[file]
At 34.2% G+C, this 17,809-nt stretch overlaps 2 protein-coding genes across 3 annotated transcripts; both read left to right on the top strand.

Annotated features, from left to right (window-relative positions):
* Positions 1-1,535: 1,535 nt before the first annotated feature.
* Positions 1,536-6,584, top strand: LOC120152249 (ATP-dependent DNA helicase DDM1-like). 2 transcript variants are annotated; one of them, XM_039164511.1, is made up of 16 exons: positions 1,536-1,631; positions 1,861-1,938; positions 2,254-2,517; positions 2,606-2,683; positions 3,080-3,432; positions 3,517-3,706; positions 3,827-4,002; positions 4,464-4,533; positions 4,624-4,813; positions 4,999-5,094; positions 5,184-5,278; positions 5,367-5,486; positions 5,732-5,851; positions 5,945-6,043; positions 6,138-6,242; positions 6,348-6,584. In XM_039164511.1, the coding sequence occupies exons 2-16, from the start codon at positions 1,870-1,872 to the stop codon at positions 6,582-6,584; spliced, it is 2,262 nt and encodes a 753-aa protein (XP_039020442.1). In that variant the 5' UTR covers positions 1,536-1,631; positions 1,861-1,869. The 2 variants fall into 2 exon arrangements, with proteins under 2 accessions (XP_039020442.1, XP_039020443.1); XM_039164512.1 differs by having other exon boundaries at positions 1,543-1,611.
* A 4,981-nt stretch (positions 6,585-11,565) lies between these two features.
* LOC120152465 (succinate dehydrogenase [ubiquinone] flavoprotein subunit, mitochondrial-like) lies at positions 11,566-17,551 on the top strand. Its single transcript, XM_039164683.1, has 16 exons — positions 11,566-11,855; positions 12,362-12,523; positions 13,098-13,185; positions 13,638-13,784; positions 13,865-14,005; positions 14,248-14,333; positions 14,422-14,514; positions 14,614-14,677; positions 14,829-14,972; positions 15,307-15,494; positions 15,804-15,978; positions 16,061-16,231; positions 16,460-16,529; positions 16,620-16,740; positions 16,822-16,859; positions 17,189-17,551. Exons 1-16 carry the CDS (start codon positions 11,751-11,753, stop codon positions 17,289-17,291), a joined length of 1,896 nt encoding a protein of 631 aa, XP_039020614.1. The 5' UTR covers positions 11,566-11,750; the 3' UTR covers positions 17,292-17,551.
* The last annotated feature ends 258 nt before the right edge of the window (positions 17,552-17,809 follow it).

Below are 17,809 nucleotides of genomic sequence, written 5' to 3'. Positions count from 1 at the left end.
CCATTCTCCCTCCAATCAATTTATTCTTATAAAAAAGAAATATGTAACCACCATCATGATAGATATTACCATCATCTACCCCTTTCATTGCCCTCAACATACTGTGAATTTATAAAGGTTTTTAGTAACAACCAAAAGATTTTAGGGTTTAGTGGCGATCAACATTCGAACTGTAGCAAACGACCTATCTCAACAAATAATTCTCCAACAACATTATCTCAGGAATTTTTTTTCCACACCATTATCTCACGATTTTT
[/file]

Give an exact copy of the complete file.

At 34.2% G+C, this 17,809-nt stretch overlaps 2 protein-coding genes across 3 annotated transcripts; both read left to right on the top strand.

Annotated features, from left to right (window-relative positions):
* Positions 1-1,535: 1,535 nt before the first annotated feature.
* Positions 1,536-6,584, top strand: LOC120152249 (ATP-dependent DNA helicase DDM1-like). 2 transcript variants are annotated; one of them, XM_039164511.1, is made up of 16 exons: positions 1,536-1,631; positions 1,861-1,938; positions 2,254-2,517; positions 2,606-2,683; positions 3,080-3,432; positions 3,517-3,706; positions 3,827-4,002; positions 4,464-4,533; positions 4,624-4,813; positions 4,999-5,094; positions 5,184-5,278; positions 5,367-5,486; positions 5,732-5,851; positions 5,945-6,043; positions 6,138-6,242; positions 6,348-6,584. In XM_039164511.1, the coding sequence occupies exons 2-16, from the start codon at positions 1,870-1,872 to the stop codon at positions 6,582-6,584; spliced, it is 2,262 nt and encodes a 753-aa protein (XP_039020442.1). In that variant the 5' UTR covers positions 1,536-1,631; positions 1,861-1,869. The 2 variants fall into 2 exon arrangements, with proteins under 2 accessions (XP_039020442.1, XP_039020443.1); XM_039164512.1 differs by having other exon boundaries at positions 1,543-1,611.
* A 4,981-nt stretch (positions 6,585-11,565) lies between these two features.
* LOC120152465 (succinate dehydrogenase [ubiquinone] flavoprotein subunit, mitochondrial-like) lies at positions 11,566-17,551 on the top strand. Its single transcript, XM_039164683.1, has 16 exons — positions 11,566-11,855; positions 12,362-12,523; positions 13,098-13,185; positions 13,638-13,784; positions 13,865-14,005; positions 14,248-14,333; positions 14,422-14,514; positions 14,614-14,677; positions 14,829-14,972; positions 15,307-15,494; positions 15,804-15,978; positions 16,061-16,231; positions 16,460-16,529; positions 16,620-16,740; positions 16,822-16,859; positions 17,189-17,551. Exons 1-16 carry the CDS (start codon positions 11,751-11,753, stop codon positions 17,289-17,291), a joined length of 1,896 nt encoding a protein of 631 aa, XP_039020614.1. The 5' UTR covers positions 11,566-11,750; the 3' UTR covers positions 17,292-17,551.
* The last annotated feature ends 258 nt before the right edge of the window (positions 17,552-17,809 follow it).

Below are 17,809 nucleotides of genomic sequence, written 5' to 3'. Positions count from 1 at the left end.
CCATTCTCCCTCCAATCAATTTATTCTTATAAAAAAGAAATATGTAACCACCATCATGATAGATATTACCATCATCTACCCCTTTCATTGCCCTCAACATACTGTGAATTTATAAAGGTTTTTAGTAACAACCAAAAGATTTTAGGGTTTAGTGGCGATCAACATTCGAACTGTAGCAAACGACCTATCTCAACAAATAATTCTCCAACAACATTATCTCAGGAATTTTTTTTCCACACCATTATCTCACGATTTTT